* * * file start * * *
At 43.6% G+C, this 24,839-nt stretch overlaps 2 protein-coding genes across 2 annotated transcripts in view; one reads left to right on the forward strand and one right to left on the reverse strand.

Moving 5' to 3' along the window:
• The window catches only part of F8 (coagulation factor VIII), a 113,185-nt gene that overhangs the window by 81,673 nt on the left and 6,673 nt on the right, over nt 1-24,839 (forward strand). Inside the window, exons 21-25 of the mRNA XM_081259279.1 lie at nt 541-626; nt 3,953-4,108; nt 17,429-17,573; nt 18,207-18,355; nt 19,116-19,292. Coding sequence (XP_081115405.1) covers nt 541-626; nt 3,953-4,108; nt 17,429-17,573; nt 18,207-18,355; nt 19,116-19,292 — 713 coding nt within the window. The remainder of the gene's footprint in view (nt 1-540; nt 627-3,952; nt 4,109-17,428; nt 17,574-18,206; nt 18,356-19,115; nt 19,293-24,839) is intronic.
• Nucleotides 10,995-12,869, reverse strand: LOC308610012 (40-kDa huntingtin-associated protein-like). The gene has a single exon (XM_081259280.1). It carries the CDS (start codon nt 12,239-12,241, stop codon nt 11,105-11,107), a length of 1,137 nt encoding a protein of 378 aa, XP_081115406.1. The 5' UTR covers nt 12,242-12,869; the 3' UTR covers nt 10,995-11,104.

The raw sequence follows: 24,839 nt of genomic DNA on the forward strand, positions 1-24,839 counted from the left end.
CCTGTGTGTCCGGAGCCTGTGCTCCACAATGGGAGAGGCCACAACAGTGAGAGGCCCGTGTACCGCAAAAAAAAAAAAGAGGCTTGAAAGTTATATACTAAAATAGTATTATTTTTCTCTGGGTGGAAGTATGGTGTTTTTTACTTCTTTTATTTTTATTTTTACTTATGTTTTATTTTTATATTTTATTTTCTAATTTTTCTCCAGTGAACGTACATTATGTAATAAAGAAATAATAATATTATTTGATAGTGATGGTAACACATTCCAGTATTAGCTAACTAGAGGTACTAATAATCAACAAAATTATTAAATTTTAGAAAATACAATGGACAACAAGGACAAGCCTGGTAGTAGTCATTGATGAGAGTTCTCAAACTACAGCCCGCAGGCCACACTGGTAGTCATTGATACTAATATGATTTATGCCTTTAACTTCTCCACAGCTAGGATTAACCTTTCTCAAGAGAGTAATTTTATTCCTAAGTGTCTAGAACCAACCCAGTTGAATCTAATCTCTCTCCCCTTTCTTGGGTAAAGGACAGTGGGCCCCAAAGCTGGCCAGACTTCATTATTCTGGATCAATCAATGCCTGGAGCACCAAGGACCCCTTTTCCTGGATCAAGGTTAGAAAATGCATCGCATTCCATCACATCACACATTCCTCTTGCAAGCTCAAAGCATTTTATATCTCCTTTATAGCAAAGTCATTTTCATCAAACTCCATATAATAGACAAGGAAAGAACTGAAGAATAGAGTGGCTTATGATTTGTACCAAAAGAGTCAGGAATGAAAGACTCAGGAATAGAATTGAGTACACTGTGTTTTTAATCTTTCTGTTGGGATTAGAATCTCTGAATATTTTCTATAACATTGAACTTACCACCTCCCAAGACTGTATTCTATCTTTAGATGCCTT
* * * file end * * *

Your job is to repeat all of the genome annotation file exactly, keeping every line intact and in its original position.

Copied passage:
At 43.6% G+C, this 24,839-nt stretch overlaps 2 protein-coding genes across 2 annotated transcripts in view; one reads left to right on the forward strand and one right to left on the reverse strand.

Moving 5' to 3' along the window:
• The window catches only part of F8 (coagulation factor VIII), a 113,185-nt gene that overhangs the window by 81,673 nt on the left and 6,673 nt on the right, over nt 1-24,839 (forward strand). Inside the window, exons 21-25 of the mRNA XM_081259279.1 lie at nt 541-626; nt 3,953-4,108; nt 17,429-17,573; nt 18,207-18,355; nt 19,116-19,292. Coding sequence (XP_081115405.1) covers nt 541-626; nt 3,953-4,108; nt 17,429-17,573; nt 18,207-18,355; nt 19,116-19,292 — 713 coding nt within the window. The remainder of the gene's footprint in view (nt 1-540; nt 627-3,952; nt 4,109-17,428; nt 17,574-18,206; nt 18,356-19,115; nt 19,293-24,839) is intronic.
• Nucleotides 10,995-12,869, reverse strand: LOC308610012 (40-kDa huntingtin-associated protein-like). The gene has a single exon (XM_081259280.1). It carries the CDS (start codon nt 12,239-12,241, stop codon nt 11,105-11,107), a length of 1,137 nt encoding a protein of 378 aa, XP_081115406.1. The 5' UTR covers nt 12,242-12,869; the 3' UTR covers nt 10,995-11,104.

The raw sequence follows: 24,839 nt of genomic DNA on the forward strand, positions 1-24,839 counted from the left end.
CCTGTGTGTCCGGAGCCTGTGCTCCACAATGGGAGAGGCCACAACAGTGAGAGGCCCGTGTACCGCAAAAAAAAAAAAGAGGCTTGAAAGTTATATACTAAAATAGTATTATTTTTCTCTGGGTGGAAGTATGGTGTTTTTTACTTCTTTTATTTTTATTTTTACTTATGTTTTATTTTTATATTTTATTTTCTAATTTTTCTCCAGTGAACGTACATTATGTAATAAAGAAATAATAATATTATTTGATAGTGATGGTAACACATTCCAGTATTAGCTAACTAGAGGTACTAATAATCAACAAAATTATTAAATTTTAGAAAATACAATGGACAACAAGGACAAGCCTGGTAGTAGTCATTGATGAGAGTTCTCAAACTACAGCCCGCAGGCCACACTGGTAGTCATTGATACTAATATGATTTATGCCTTTAACTTCTCCACAGCTAGGATTAACCTTTCTCAAGAGAGTAATTTTATTCCTAAGTGTCTAGAACCAACCCAGTTGAATCTAATCTCTCTCCCCTTTCTTGGGTAAAGGACAGTGGGCCCCAAAGCTGGCCAGACTTCATTATTCTGGATCAATCAATGCCTGGAGCACCAAGGACCCCTTTTCCTGGATCAAGGTTAGAAAATGCATCGCATTCCATCACATCACACATTCCTCTTGCAAGCTCAAAGCATTTTATATCTCCTTTATAGCAAAGTCATTTTCATCAAACTCCATATAATAGACAAGGAAAGAACTGAAGAATAGAGTGGCTTATGATTTGTACCAAAAGAGTCAGGAATGAAAGACTCAGGAATAGAATTGAGTACACTGTGTTTTTAATCTTTCTGTTGGGATTAGAATCTCTGAATATTTTCTATAACATTGAACTTACCACCTCCCAAGACTGTATTCTATCTTTAGATGCCTT